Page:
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ASU alumna intends to spend lifetime connecting people, countries

Tiffany Schwartz

Alumna Tiffany Schwartz outside the U.S. Capitol Building. Photo courtesy of Tiffany Schwartz.

July 15, 2020

Arizona State University alumna Tiffany Schwartz believes countries should become more interconnected with each other rather than isolated. Creating a career path toward this goal has kept her open-minded, determined and moving forward.

From a young age, Schwartz moved around the country living in places such as Tacoma, Washington, and Albuquerque, New Mexico, made her fall in love with the Southwest and she made her way to ASU on a scholarship to begin studying psychology with the full support of her family.

She joined the psychology program with the hope of pursuing a career in criminal psychology and added a global studies minor shortly after. After a few years in the program, assisting in research, teaching and advising, her path began to change after her first global studies course.

“I fell in love with studying the world and its people,” Schwartz said. “The connections between the world’s past, present and future became extremely apparent. I switched to a history major, ramped up my global studies minor and took a barrage of history, philosophy, world studies and politics courses.”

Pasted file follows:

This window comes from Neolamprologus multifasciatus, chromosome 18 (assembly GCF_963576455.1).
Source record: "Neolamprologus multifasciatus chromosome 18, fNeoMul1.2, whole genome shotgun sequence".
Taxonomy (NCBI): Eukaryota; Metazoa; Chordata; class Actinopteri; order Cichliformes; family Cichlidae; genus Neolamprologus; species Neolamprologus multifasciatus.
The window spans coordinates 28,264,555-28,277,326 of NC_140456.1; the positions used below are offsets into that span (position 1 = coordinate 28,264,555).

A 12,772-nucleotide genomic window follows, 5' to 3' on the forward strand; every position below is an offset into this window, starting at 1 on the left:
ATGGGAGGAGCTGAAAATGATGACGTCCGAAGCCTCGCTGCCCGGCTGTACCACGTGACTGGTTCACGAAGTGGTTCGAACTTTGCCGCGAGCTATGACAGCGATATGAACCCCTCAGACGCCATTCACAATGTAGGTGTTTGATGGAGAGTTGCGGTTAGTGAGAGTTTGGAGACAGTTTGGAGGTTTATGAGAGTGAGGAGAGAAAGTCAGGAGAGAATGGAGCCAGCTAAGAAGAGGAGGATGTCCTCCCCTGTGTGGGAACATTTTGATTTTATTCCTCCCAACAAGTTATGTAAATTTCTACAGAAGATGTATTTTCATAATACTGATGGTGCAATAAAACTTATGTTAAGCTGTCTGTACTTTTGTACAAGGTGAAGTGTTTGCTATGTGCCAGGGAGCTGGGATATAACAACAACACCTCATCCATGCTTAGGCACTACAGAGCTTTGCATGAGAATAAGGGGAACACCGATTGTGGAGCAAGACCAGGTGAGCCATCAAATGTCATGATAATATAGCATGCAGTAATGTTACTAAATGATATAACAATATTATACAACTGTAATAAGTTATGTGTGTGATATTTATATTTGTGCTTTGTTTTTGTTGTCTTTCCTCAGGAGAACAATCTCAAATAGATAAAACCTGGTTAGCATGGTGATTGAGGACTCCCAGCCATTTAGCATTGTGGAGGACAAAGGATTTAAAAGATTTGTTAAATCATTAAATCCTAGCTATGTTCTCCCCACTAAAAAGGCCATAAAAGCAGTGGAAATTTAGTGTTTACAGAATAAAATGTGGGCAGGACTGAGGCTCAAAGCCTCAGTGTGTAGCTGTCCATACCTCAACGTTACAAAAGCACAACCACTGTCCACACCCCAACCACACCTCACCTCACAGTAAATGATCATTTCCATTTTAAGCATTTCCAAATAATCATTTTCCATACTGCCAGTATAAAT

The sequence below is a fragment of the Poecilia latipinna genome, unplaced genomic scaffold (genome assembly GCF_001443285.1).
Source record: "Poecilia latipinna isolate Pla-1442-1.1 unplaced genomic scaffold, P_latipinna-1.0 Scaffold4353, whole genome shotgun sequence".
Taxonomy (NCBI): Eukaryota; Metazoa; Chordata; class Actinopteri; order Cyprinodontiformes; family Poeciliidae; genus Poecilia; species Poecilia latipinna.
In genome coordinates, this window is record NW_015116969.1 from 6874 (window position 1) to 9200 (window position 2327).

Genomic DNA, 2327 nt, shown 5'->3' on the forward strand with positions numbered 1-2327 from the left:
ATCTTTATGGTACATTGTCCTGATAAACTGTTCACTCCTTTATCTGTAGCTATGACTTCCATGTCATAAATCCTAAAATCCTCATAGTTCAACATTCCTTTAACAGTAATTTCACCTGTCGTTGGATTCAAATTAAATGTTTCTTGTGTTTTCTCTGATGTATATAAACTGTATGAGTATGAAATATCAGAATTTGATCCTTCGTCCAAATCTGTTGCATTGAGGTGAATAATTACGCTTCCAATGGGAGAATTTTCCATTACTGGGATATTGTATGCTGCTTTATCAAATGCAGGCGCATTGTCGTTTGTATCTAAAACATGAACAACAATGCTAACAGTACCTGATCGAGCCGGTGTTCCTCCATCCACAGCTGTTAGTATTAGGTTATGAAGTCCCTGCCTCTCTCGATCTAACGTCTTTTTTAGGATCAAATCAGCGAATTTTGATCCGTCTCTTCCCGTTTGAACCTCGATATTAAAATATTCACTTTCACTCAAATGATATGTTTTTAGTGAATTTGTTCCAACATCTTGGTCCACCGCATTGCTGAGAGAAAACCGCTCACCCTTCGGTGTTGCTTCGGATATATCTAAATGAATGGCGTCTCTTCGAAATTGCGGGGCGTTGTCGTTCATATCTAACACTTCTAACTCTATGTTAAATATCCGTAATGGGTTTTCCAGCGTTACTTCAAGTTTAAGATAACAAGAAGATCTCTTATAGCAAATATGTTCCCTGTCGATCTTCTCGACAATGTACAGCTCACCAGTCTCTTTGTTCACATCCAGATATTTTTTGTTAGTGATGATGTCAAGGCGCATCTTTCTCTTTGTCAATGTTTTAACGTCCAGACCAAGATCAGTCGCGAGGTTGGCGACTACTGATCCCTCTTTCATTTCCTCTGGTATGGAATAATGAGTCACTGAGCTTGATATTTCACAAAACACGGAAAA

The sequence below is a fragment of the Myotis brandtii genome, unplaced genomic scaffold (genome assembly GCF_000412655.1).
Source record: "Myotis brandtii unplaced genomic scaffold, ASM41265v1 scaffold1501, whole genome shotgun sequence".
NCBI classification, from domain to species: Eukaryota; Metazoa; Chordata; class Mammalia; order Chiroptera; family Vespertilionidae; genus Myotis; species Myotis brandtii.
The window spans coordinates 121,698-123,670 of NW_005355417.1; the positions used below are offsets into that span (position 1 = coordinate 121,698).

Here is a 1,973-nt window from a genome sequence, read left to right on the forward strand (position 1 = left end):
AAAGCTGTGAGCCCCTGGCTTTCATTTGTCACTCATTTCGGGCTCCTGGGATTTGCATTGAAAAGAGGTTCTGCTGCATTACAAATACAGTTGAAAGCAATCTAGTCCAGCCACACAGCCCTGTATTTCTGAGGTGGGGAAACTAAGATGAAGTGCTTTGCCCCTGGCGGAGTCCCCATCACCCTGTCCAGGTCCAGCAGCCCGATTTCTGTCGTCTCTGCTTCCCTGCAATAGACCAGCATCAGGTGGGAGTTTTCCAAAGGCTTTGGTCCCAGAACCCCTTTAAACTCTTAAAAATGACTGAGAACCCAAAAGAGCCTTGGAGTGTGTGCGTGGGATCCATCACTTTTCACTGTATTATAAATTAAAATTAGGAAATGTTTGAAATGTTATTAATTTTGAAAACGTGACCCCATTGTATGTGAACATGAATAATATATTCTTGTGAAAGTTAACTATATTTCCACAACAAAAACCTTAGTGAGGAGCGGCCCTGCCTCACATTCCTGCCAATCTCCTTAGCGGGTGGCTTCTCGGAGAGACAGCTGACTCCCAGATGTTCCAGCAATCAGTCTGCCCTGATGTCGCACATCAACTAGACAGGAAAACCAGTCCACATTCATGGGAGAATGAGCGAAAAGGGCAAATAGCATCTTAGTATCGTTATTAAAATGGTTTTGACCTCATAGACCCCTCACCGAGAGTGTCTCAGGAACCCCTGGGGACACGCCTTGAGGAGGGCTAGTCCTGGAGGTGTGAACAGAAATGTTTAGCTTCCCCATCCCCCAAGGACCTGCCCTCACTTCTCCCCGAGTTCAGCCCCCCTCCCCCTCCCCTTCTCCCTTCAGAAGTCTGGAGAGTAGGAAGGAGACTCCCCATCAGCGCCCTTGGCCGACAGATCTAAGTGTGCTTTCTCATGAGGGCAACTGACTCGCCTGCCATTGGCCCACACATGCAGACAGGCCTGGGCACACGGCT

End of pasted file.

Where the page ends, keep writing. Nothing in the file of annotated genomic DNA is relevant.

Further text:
Schwartz graduated in spring 2019 with her bachelor’s degree in history from the School of Historical, Philosophical and Religious Studies and minor in global studies from the School of Politics and Global Studies. She says she never once doubted her decisions in her education because they were driving her toward a challenging and rewarding career path. 

“I am extremely thankful for the support I have received from countless educators and advisers at Arizona State University,” Schwartz said. “My years spent at ASU significantly shaped the woman I am today, and I am incredibly proud of that woman.”

After spending a summer traveling, she jumped into graduate school at American University in Washington, D.C., the following fall semester to pursue a master’s degree in international and intercultural communication with a focus in international peace and conflict resolution. In studying international relations, she hopes to promote progressive, productive dialogue between groups and to build bridges between borders.

“This program, structured specifically for me in partnership with the university, allows me to take an array of classes and clinics, which are flexible to my educational and career endeavors,” Schwartz said. “My past and present coursework includes in-depth instruction on the many pieces of domestic and international affairs: politics, diplomacy, conflict studies, economics, human rights, mediation, international law, development and global institutions.”

During the first semester of pursuing her master’s degree, she was nominated and accepted as a visiting graduate scholar to Sciences Po in Paris, a famed political institute and one of the highest rated international relations schools in the world.